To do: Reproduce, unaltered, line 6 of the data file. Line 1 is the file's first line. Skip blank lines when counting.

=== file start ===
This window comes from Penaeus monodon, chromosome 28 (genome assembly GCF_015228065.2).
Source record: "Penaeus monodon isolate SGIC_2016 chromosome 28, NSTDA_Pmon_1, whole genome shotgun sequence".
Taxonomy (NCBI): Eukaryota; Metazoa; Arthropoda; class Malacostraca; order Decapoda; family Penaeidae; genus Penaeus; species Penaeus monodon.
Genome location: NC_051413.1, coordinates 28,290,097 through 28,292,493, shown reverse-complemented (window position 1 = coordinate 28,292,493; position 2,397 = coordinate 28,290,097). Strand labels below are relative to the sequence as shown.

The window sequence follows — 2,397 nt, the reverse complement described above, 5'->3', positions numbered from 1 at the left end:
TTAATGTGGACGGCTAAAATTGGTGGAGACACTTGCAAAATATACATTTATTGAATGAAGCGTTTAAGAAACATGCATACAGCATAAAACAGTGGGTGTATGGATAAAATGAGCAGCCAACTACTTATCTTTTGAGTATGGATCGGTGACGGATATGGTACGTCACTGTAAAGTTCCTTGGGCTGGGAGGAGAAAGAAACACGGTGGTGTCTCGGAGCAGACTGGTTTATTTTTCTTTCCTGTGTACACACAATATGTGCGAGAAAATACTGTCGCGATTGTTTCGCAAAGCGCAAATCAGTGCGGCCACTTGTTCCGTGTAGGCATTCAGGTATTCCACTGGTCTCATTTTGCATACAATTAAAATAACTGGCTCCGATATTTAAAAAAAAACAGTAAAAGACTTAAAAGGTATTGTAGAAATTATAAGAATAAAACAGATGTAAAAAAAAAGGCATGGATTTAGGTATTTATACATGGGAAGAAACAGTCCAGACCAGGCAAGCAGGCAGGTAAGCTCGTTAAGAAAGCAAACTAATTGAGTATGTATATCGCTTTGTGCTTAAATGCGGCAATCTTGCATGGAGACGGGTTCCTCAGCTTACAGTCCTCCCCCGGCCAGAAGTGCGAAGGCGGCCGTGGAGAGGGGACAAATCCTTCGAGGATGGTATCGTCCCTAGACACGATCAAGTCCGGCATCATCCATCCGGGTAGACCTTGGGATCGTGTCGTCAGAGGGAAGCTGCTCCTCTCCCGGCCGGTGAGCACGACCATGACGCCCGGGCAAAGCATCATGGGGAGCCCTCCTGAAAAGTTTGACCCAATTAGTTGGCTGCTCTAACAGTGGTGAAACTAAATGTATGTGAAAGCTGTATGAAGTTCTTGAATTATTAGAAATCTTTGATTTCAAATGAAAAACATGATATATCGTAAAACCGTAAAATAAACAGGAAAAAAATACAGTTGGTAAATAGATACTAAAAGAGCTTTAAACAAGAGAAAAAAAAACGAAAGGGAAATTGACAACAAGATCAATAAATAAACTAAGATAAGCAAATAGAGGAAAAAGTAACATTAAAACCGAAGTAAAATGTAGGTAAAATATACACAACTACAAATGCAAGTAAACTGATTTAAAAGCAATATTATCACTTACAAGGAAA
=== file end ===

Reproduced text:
TTAATGTGGACGGCTAAAATTGGTGGAGACACTTGCAAAATATACATTTATTGAATGAAGCGTTTAAGAAACATGCATACAGCATAAAACAGTGGGTGTATGGATAAAATGAGCAGCCAACTACTTATCTTTTGAGTATGGATCGGTGACGGATATGGTACGTCACTGTAAAGTTCCTTGGGCTGGGAGGAGAAAGAAACACGGTGGTGTCTCGGAGCAGACTGGTTTATTTTTCTTTCCTGTGTACACACAATATGTGCGAGAAAATACTGTCGCGATTGTTTCGCAAAGCGCAAATCAGTGCGGCCACTTGTTCCGTGTAGGCATTCAGGTATTCCACTGGTCTCATTTTGCATACAATTAAAATAACTGGCTCCGATATTTAAAAAAAAACAGTAAAAGACTTAAAAGGTATTGTAGAAATTATAAGAATAAAACAGATGTAAAAAAAAAGGCATGGATTTAGGTATTTATACATGGGAAGAAACAGTCCAGACCAGGCAAGCAGGCAGGTAAGCTCGTTAAGAAAGCAAACTAATTGAGTATGTATATCGCTTTGTGCTTAAATGCGGCAATCTTGCATGGAGACGGGTTCCTCAGCTTACAGTCCTCCCCCGGCCAGAAGTGCGAAGGCGGCCGTGGAGAGGGGACAAATCCTTCGAGGATGGTATCGTCCCTAGACACGATCAAGTCCGGCATCATCCATCCGGGTAGACCTTGGGATCGTGTCGTCAGAGGGAAGCTGCTCCTCTCCCGGCCGGTGAGCACGACCATGACGCCCGGGCAAAGCATCATGGGGAGCCCTCCTGAAAAGTTTGACCCAATTAGTTGGCTGCTCTAACAGTGGTGAAACTAAATGTATGTGAAAGCTGTATGAAGTTCTTGAATTATTAGAAATCTTTGATTTCAAATGAAAAACATGATATATCGTAAAACCGTAAAATAAACAGGAAAAAAATACAGTTGGTAAATAGATACTAAAAGAGCTTTAAACAAGAGAAAAAAAAACGAAAGGGAAATTGACAACAAGATCAATAAATAAACTAAGATAAGCAAATAGAGGAAAAAGTAACATTAAAACCGAAGTAAAATGTAGGTAAAATATACACAACTACAAATGCAAGTAAACTGATTTAAAAGCAATATTATCACTTACAAGGAAA